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Krueger v. Wyeth

February 19, 2008

APRIL KRUEGER, INDIVIDUALLY AND ON BEHALF OF ALL OTHERS SIMILARLY SITUATED, PLAINTIFF,
v.
WYETH, INC. F/K/A AMERICAN HOME PRODUCTS, A PENNSYLVANIA CORPORATION; WYETH PHARMACEUTICALS F/K/A WYETH-AYERST PHARMACEUTICALS, A PENNSYLVANIA CORPORATION; AND DOES 1 THROUGH 100, INCLUSIVE, DEFENDANT.



The opinion of the court was delivered by: Honorable Janis L. Sammartino United States District Judge

ORDER: DENYING PLAINTIFF'S MOTION FOR CLASS CERTIFICATION WITHOUT PREJUDICE

Presently before the Court are Plaintiff's motion to certify the class [Doc. No. 15], Defendant's Opposition [Doc. No. 29], and Plaintiff's Reply [Doc. No. 33.] For the following reasons, the Court DENIES Plaintiff's motion without prejudice.

BACKGROUND

In December 2003, Plaintiff April Krueger filed a products liability action against Wyeth and Wyeth Pharmaceuticals Inc. in the U.S. District Court for the Southern District of California. [Defs.' Motion at 4.] The case was transferred to the Eastern District of Arkansas (Judge William R. Wilson, Jr.) for pre-trial proceedings pursuant to 28 U.S.C. § 1407 as part of In re Prempro Prods. Liab. Litig., 230 F.R.D. 555 (E.D. Ark. 2005) (MDL-1507).*fn1 After transfer, the allegations of Ms. Krueger's complaint were merged with those of other class action complaints into a Master Class Action Complaint, which was filed January 7, 2004. The Master Class Action Complaint sought to certify a multi-state class action on behalf of women seeking consumer protection relief and medical monitoring. The putative class included women who purchased Wyeth's Hormone Replacement Therapy drugs ("HRT") to alleviate postmenopausal symptoms. Judge Wilson denied class certification, in part, because of the differences in state law governing the plaintiffs' causes of action. Plaintiff Krueger's case was then remanded back to this Court. [Id.]

Plaintiff now requests that this Court certify a Rule 23(b)(3) damages class that is defined as:

All California consumers who purchased Wyeth's Hormone Replacement Therapy products, Premarin, Prempro, and/or Premphase, between January 1995 and January 2003. [Pl.'s Motion at 4.] Plaintiff seeks two forms of relief for the class members:

First, Plaintiff seeks a refund of all purchase monies Class Members spent and disgorgement of profits Wyeth earned from HRT sales to Class Members as provided for by California's Unfair Competition Law (UCL), Business and Professions Code §§ 17200 et. seq.

Plaintiff Krueger also seeks damages, statutory damages, punitive damages and/or refunds of purchase monies Class Members spent for these products as provided for by California's Consumer Legal Remedies Act (CLRA), Civil Code §§ 1750 et. seq. [Id.] Defendants note that unlike Plaintiff's prior class definition, her current definition fails to exclude women seeking personal injury damages.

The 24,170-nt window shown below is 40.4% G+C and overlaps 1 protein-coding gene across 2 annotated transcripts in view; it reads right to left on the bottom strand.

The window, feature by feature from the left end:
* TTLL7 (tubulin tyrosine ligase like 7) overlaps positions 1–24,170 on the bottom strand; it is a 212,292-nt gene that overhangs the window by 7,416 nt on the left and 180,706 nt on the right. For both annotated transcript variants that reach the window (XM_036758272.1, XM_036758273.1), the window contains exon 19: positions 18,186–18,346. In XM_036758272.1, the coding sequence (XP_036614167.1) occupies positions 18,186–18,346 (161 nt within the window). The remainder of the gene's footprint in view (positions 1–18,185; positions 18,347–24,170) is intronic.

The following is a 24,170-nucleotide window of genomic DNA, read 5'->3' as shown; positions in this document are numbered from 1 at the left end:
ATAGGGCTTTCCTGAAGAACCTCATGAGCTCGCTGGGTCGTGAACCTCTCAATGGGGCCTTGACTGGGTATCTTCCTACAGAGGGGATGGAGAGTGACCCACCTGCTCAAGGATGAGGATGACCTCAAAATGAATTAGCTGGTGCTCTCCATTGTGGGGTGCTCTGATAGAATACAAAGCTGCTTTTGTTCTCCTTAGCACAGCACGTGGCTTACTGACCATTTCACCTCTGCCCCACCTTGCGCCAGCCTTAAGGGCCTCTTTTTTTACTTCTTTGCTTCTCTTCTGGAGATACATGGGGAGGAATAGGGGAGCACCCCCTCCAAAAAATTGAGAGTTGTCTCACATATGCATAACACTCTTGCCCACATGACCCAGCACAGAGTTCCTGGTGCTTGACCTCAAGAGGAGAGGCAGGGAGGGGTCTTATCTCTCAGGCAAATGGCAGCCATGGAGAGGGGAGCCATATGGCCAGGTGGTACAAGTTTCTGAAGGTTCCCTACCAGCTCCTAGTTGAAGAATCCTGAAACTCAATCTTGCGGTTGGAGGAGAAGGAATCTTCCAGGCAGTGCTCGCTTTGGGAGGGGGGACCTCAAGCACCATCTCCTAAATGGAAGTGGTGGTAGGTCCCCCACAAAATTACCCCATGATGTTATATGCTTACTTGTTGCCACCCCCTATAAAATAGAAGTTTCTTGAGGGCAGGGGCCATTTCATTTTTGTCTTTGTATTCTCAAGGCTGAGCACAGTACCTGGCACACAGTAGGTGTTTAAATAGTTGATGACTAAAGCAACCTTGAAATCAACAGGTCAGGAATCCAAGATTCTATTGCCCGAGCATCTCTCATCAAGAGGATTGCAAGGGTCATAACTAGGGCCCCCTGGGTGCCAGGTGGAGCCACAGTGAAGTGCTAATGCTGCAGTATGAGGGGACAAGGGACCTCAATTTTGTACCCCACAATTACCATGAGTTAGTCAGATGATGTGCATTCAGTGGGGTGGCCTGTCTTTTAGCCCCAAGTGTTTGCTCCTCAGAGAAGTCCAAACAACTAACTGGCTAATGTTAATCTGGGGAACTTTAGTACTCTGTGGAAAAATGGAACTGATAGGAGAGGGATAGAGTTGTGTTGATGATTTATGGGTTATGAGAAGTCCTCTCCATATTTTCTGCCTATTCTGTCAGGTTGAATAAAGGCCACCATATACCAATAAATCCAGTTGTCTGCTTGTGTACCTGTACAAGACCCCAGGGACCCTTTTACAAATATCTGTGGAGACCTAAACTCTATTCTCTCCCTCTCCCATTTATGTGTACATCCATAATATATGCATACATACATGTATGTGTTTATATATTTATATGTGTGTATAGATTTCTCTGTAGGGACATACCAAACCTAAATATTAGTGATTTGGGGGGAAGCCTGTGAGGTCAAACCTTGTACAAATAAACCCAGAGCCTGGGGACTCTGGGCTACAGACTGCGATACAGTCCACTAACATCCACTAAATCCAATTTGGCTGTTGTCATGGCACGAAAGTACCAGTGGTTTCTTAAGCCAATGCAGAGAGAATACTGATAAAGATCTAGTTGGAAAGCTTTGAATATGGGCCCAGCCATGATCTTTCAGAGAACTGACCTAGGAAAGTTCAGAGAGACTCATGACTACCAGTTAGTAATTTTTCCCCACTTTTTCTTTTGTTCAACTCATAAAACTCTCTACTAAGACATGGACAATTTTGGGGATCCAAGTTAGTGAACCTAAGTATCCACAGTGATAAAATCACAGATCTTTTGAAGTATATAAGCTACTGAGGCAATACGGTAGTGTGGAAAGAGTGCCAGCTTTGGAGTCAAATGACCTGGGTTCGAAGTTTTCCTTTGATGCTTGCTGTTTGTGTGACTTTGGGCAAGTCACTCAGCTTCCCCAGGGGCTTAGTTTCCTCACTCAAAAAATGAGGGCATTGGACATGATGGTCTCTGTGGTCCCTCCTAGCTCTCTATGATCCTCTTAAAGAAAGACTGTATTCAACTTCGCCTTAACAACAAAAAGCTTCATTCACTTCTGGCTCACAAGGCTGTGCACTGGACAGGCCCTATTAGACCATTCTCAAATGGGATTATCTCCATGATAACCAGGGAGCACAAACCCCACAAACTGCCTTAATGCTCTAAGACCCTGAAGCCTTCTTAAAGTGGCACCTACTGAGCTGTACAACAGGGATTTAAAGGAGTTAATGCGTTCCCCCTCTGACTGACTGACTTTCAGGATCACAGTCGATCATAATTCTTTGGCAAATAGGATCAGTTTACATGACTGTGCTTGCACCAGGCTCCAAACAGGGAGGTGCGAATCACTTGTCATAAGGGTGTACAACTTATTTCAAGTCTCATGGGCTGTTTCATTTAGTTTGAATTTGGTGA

LEGAL STANDARD

Motions for class certification proceed under Rule 23(a) of the Federal Rules of Civil Procedure. Rule 23(a) provides four prerequisites to a class action: (1) the class is so numerous that joinder of all members is impracticable; (2) there are questions of law or fact common to the class; (3) the claims or defenses of the representative parties are typical of the claims or defenses of the class; and (4) the representative parties will fairly and adequately protect the interests of the class. Fed. R. Civ. P. 23(a).

A proposed class must also satisfy one of the subdivisions of Rule 23(b). To certify a class under Rule 23(b)(3), plaintiffs must demonstrate that: "the questions of law or fact common to the members of the class predominate over any questions affecting only individual members, and that a class action is superior to other available methods for the fair and efficient adjudication of the controversy." Fed. R. Civ. P. 23(b)(3).

As the party seeking to certify a class, plaintiffs bear the burden of demonstrating that they satisfy each of the Rule 23 requirements. Zinser v. Accufix Research Inst., Inc., 253 F.3d 1180, 1187 (9th Cir. 2001); W. States Wholesale, Inc. v. Synthetic Indus., Inc., 206 F.R.D. 271, 274 (C.D. Cal. 2002). "In determining the propriety of a class action, the question is not whether the plaintiff or plaintiffs have stated a cause of action or will prevail on the merits, but rather whether the requirements of Rule 23 are met." Eisen v Carlisle & Jacquelin, 417 US 156, 178 (1974) (quoting Miller v Mackey Int'l., 452 F 2d 424 (5th Cir. 1971) (internal quotation marks omitted). However, the Court is "at liberty to consider evidence which goes to the requirements of Rule 23 even though the evidence may also relate to the underlying merits of the case." Hanon v Dataproducts Corp, 976 F 2d 497, 509 (9th Cir 1992).

ANALYSIS

I. The Class Cannot be Certified Because Ms. Krueger Cannot Adequately Protect the Interests of ...


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